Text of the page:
Don Pasquale – Opera in three acts to a libretto by Giovanni Ruffini and the composer after Angelo Anelli’s libretto for Stefano Pavesi’s Ser Marcantonio [sung in Italian with English surtitles]
Don Pasquale – Donald Maxwell
Dr Malatesta – Richard Burkhard
Norina – Majella Cullagh
Ernesto – Colin Lee
A Notary – Simon Wilding
Opera Holland Park Chorus
City of London Sinfonia
Stephen Barlow – Director
Colin Richmond – Designer
Mark Jonathan – Lighting Designer
Reviewed by: Richard Nicholson
Reviewed: 7 June, 2011
Venue: Opera Holland Park, Kensington, London
The season at Opera Holland Park began with minimal accompaniment from the peacocks and no interruptions from rain. This was the company’s first production of Don Pasquale and no talent was spared to make it a landmark. A cast which would have done credit to any international opera house, the doyen of bel canto conductors in Richard Bonynge and an imaginative production team promised a rewarding evening and expectations were not disappointed.
The work was originally performed in contemporary dress so the decision to update the action to the present day could cause little consternation. The setting is a British seaside resort; Don Pasquale’s house is transformed into a down-at-heel café in Italian ownership “La casa del Fish ‘n Chips”. He himself toured his domain on a mobility scooter. Various extras kept on cropping up: two Lycra-clad joggers, an elderly couple bringing their own picnic to eat from a bench on the esplanade, a deck-chair hirer, a pair of police officers on the beat, a gay couple taking their baby for a walk in a buggy, a delivery driver.In this environment the sharp-suited Doctor Malatesta with his polished shoes, shiny black briefcase and rolled umbrella seemed out of place but these were signals of the rewards that his superior intelligence and resourcefulness had brought him; certainly he was the cunning puppet-master in the cruel game of deceiving and humiliating Pasquale.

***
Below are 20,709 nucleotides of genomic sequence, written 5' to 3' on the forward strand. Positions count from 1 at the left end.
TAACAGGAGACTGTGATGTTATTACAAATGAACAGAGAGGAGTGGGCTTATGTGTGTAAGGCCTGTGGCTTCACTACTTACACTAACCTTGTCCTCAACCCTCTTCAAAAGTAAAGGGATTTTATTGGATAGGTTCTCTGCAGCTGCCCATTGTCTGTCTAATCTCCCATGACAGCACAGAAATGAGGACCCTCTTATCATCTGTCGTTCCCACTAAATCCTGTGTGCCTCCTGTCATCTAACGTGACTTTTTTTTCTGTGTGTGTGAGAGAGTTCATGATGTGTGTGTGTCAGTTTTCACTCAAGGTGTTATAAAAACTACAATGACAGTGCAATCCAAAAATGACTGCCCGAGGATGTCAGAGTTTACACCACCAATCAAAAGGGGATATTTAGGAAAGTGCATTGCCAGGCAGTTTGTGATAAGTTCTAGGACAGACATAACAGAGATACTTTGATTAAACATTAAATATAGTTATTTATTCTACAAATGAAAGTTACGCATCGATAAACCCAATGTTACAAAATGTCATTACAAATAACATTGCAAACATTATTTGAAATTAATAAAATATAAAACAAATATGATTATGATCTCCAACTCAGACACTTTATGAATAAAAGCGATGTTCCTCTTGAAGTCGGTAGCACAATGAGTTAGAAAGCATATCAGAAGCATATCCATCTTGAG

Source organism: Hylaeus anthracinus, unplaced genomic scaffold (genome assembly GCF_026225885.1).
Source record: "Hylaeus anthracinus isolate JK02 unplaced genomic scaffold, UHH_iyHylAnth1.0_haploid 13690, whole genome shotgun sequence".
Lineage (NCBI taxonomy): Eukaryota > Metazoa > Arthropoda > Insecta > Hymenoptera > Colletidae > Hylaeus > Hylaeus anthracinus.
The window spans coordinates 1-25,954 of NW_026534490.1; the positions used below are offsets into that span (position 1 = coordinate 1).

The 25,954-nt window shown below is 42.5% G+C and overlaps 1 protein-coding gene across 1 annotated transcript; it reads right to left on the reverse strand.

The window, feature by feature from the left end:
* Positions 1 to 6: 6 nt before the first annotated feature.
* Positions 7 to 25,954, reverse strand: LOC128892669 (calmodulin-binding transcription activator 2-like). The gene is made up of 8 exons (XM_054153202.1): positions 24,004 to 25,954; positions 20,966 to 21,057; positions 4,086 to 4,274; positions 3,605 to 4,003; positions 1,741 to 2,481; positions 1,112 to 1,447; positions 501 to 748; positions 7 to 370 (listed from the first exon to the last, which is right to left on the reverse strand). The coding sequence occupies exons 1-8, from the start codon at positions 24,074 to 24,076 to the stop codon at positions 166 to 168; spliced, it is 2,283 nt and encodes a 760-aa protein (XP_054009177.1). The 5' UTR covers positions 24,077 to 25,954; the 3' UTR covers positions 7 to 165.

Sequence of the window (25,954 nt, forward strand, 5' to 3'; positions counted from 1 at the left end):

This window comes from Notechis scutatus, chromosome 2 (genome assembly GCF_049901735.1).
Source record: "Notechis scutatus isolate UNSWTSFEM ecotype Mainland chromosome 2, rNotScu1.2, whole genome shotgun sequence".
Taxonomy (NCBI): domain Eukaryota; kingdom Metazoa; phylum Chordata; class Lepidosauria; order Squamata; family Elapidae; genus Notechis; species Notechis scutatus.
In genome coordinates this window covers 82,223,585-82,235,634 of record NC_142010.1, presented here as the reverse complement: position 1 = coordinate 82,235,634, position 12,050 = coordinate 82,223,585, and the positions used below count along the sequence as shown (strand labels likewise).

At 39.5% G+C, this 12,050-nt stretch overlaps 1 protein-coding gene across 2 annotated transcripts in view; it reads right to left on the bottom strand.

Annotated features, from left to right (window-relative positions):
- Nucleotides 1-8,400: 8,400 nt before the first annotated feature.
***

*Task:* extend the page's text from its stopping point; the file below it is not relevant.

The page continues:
Donald Maxwell is a sovereign comic performer, ideally suited to portray the elderly gentleman; his lumbering gait carefully studied. He celebrated the apparent sealing of the contract with Malatesta by removing his threadbare socks and going for a paddle. Believing he had got rid of his tiresome nephew Pasquale did a lap of honour on the scooter. Initially the lack of an orchestra pit caused Maxwell problems of audibility but he soon came to terms with the degree of verbal projection necessary; otherwise he sang more firmly than many of the veterans normally allocated to this role. As the put-upon bachelor his bewilderment at the indignities heaped upon him was legion.
Pasquale re-appeared for Act Two with slicked-down hair atop a blue suit apparently from a 1970s’ time-warp and whose trousers no longer fitted him but preening himself for the arrival of the supposed Sofronia. Norina in her true guise was a liberated woman, plastering on her factor-fifteen sun-cream on legs and cleavage, watched with the aid of a beach-side telescope by an interested observer. Naturally she communicated by text message. As the supposed nun Sofronia in the second Act she appeared the acme of shy timidity, then in one of the best sight gags of the evening Malatesta, with a single movement, swept off everything, nun’s habit and wimple, to reveal a blazing scarlet frock. The updating of Pasquale’s furniture which Sofronia orders in the original libretto becomes a full-scale refurbishment of his business premises, the seedy café turned into a smart designer ice-cream parlour.